California’s voting has begun

Well, I’m back after a week of vacation, and what did I miss? Oh, not much: The state Senate’s President Pro Tem got carjacked; a powerful Bay Area Congressman and committee chairman announced his illness and impending retirement; Obama won Iowa; etc. A slow week by all accounts.

OK, maybe the vacation was a bit ill-timed. But we’ll put that all behind us, as today marks the start of absentee voting in California!

The Golden State’s presidential frontrunners — Democrat Hillary Clinton and Republican Rudy Giuliani — are excited, perhaps particularly given their less-then-stellar performances in Iowa (Hillary in third place among Democrats, Giuliani a distant sixth among Republicans). After all, California absentee ballot voters comprise more than 40 percent of the overall primary vote, and the state has a tremendous percentage of the delegates needed to win the nominations.

Clinton supporters including Assembly Speaker Fabian Nunez (a national campaign co-chair), other state lawmakers and California campaign senior staffers will gather in Sacramento in about 15 minutes to discuss “a plan that will ensure a victory for Senator Clinton on February 5, 2008.” Over the weekend, they sent out a memo claiming “our ground game, grassroots organization, and volunteer network throughout the 58 counties are unmatched and will allow us to remain strong.”

Meanwhile, this from Bill Simon, Rudy Giuliani’s California Chairman:

For the first time in years, California Republicans will play a pivotal role in determining who the Presidential nominee will be for their party. The voters in California begin to be heard today, as absentee voting starts in the state. As Republicans cast their ballots, I urge voters to choose the only true fiscal conservative in the race and the man whose tested leadership brought the country together in a time of crisis — Mayor Rudy Giuliani.

Remember, vote-by-mail ballots must be received by an elections official no later than the close of polls — that’s 8 p.m. on primary election day, Feb. 5. You can mail it in or return it in person to any polling place in your county or to the county elections office on Election Day; if illness or physical disability prevents you from returning the ballot yourself, you can designate a spouse, child, parent, grandparent, sibling, or a person residing in the same household to return the ballot to the elections official or the precinct board at any polling place within the jurisdiction.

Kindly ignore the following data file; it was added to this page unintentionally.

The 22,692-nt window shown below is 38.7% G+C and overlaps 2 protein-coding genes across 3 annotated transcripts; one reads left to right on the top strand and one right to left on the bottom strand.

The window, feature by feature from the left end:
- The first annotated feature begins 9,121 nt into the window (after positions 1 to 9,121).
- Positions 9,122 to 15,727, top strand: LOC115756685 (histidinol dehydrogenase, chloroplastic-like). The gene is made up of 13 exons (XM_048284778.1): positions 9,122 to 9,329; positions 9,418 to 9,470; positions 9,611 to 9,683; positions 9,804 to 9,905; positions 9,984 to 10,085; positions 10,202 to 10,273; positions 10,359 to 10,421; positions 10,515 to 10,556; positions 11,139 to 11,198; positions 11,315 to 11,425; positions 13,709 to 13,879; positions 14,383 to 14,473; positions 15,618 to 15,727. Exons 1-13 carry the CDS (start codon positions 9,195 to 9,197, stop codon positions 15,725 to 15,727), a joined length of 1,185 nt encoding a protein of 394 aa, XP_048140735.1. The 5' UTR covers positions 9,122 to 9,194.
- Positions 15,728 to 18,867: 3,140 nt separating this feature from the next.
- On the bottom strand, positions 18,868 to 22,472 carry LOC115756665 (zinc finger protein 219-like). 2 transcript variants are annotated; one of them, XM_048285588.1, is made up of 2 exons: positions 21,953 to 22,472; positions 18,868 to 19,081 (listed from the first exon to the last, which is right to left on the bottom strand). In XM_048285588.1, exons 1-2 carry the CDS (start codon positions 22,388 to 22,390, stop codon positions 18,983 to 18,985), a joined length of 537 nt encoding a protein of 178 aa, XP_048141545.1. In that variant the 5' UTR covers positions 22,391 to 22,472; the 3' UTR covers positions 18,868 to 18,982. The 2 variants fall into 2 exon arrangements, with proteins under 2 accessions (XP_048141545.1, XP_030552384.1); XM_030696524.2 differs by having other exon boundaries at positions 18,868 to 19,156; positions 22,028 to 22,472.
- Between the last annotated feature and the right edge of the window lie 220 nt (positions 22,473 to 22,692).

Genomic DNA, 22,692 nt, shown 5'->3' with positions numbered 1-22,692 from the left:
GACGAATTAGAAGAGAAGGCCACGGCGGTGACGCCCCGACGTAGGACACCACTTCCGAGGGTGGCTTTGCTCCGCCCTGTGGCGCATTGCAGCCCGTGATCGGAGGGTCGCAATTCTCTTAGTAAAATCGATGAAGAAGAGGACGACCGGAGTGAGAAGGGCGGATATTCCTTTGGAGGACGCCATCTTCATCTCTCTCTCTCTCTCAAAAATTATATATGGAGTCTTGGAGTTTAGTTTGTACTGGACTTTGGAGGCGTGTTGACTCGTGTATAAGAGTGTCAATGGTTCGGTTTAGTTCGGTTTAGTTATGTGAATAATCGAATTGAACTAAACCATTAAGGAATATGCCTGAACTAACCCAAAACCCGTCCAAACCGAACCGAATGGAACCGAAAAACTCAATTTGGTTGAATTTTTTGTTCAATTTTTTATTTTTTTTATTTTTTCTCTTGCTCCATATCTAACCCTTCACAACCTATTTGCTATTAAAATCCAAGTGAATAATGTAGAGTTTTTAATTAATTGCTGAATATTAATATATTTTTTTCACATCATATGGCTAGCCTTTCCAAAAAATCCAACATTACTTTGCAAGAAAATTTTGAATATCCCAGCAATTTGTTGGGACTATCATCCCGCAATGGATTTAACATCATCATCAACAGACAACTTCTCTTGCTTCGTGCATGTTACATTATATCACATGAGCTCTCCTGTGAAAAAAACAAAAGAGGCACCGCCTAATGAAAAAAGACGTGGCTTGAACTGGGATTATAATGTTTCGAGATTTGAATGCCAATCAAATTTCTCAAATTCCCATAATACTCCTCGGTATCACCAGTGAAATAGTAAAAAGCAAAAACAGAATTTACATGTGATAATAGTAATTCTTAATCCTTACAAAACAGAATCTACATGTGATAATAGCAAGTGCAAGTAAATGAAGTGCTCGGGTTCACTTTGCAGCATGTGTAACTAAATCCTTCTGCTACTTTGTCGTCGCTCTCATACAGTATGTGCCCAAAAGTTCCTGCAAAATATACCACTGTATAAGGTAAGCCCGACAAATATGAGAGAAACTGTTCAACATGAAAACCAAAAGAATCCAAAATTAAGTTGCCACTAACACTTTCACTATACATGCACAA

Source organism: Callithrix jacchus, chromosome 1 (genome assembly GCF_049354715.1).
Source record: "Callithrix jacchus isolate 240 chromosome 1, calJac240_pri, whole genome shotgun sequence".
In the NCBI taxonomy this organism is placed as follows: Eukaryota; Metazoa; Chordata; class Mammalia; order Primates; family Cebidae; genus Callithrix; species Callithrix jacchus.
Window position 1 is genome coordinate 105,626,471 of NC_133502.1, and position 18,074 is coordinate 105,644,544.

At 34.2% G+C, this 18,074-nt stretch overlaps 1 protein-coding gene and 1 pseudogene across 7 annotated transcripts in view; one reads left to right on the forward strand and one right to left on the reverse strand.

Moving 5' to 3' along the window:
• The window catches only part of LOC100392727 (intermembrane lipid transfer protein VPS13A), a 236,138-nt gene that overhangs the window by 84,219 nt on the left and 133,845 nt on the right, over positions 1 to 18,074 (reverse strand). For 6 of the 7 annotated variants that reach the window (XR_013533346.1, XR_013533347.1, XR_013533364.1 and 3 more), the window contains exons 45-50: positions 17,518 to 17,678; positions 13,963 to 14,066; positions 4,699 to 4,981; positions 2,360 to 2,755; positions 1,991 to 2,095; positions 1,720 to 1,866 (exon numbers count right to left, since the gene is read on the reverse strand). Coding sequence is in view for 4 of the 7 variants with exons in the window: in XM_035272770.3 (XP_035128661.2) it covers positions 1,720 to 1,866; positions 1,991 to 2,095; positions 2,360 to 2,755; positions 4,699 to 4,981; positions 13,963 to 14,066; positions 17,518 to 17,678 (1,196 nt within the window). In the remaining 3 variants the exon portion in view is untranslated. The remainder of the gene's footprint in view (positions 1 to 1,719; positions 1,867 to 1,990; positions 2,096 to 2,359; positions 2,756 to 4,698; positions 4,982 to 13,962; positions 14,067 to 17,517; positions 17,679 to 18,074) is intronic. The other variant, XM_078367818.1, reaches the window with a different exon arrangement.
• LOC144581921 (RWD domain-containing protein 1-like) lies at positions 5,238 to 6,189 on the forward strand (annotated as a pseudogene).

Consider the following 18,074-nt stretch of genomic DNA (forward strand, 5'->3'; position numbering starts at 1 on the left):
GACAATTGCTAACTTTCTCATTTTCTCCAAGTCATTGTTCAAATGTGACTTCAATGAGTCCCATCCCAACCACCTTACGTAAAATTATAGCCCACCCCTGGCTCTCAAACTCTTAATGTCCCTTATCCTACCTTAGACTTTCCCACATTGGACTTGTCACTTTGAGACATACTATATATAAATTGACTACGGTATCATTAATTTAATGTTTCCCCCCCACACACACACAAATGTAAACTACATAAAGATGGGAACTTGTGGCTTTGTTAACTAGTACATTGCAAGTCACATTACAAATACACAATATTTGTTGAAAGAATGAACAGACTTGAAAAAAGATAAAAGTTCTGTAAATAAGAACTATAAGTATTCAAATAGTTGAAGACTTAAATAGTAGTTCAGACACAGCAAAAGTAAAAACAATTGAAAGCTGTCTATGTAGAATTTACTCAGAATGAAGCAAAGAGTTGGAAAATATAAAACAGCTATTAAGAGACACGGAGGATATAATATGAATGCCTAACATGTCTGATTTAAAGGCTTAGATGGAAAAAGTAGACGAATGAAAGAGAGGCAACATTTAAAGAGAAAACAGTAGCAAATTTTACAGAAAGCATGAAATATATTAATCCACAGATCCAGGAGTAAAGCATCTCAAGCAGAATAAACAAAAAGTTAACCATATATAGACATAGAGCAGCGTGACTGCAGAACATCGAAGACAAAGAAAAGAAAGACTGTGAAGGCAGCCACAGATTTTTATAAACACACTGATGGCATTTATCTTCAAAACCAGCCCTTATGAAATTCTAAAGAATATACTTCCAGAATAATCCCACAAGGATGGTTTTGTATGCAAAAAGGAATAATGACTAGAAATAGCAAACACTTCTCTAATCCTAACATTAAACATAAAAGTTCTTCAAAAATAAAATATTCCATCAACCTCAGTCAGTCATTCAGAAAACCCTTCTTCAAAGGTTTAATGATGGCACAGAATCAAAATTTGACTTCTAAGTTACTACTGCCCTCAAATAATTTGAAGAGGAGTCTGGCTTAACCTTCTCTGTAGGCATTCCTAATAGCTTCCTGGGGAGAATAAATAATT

Upcoming Bay Area political events


  • California Assembly Speaker Fabian Nunez, D-Los Angeles, has two Bay Area speaking engagements this Monday, Dec. 10. First, at 1 p.m., he’ll give a Harris Seminar Brown Bag Lunch Talk at Cal’s Institute of Governmental Studies, 119 Moses Hall, free and open to the public. Then, at 6 p.m., he’ll be part of the Commonwealth Club of California‘s panel discussion on immigrant health care; this’ll be in the club’s office on the second floor of 595 Market St. (at Second) in San Francisco, free for club members, $18 for nonmembers, $7 for students.
  • giuliani.jpgRepublican presidential candidate and former New York City Mayor Rudy Giuliani has a fundraising reception scheduled for 6 to 8 p.m. Monday at the Woodside home of Woodside Hotels and Resorts CEO Katherine Alden — $1,500 per person, $2,300 per couple. Then, on Tuesday morning, he has a fundraising breakfast scheduled for 8 a.m. at the home of Behrman Capital managing partner Bill Matthes and his wife, Leigh, in San Francisco’s Pacific Heights; this one’s $2,300 a plate. RSVP for either to Jane Clark, 707-933-9000 or jlc@jlcsonoma.com.
  • senatorclinton.jpgBillionaire investor Warren Buffett hosts a fundraiser for Democratic presidential candidate U.S. Sen. Hillary Clinton, D-N.Y., at 11 a.m. Tuesday at the San Francisco Hilton; it’s $100 for a limited number of students or those under 30, $250 for a regular ticket, $1,000 for preferred seating, and $2,300 for a VIP Lunch with Buffett and Clinton. A similar event that the Berkshire Hathaway chairman hosted in June in New York City reportedly raised about $1 million for Clinton.
  • gravel.jpgThe Commonwealth Club will host Democratic presidential candidate and former U.S. Sen. Mike Gravel, D-Alaska, at noon Tuesday, Dec. 11, at Le Petit Trianon Theater, 72 N. Fifth St. in San Jose; $10 for members, $20 for nonmembers. Says the club’s Web site: “From his advocacy for a universal health-care system to the support of a guest worker program, learn more about how Gravel plans to be the ‘Man for America.'”
  • romney.jpgRepublican presidential candidate and former Massachusetts Gov. Mitt Romney has a fundraising double-header scheduled for Friday, Dec. 14.: first, a 12:30 p.m. luncheon at the Oakville home of vintner H. William Harlan and his wife, Deborah; then, a 5:30 p.m. reception at the San Francisco home of investment banker Michael Whitman and his wife, Sandra. Both events are $1,000 a head, $2,300 with a photo op; RSVP to Kristin Hueter at 510-420-1199.
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    VC partners endorse Giuliani, Clinton

    kvamme.jpgSilicon Valley mogul E. Floyd Kvamme told reporters on a conference call just now that Rudy Giuliani — who’ll be in the Bay Area early next week — would be the business-friendly president the valley desires.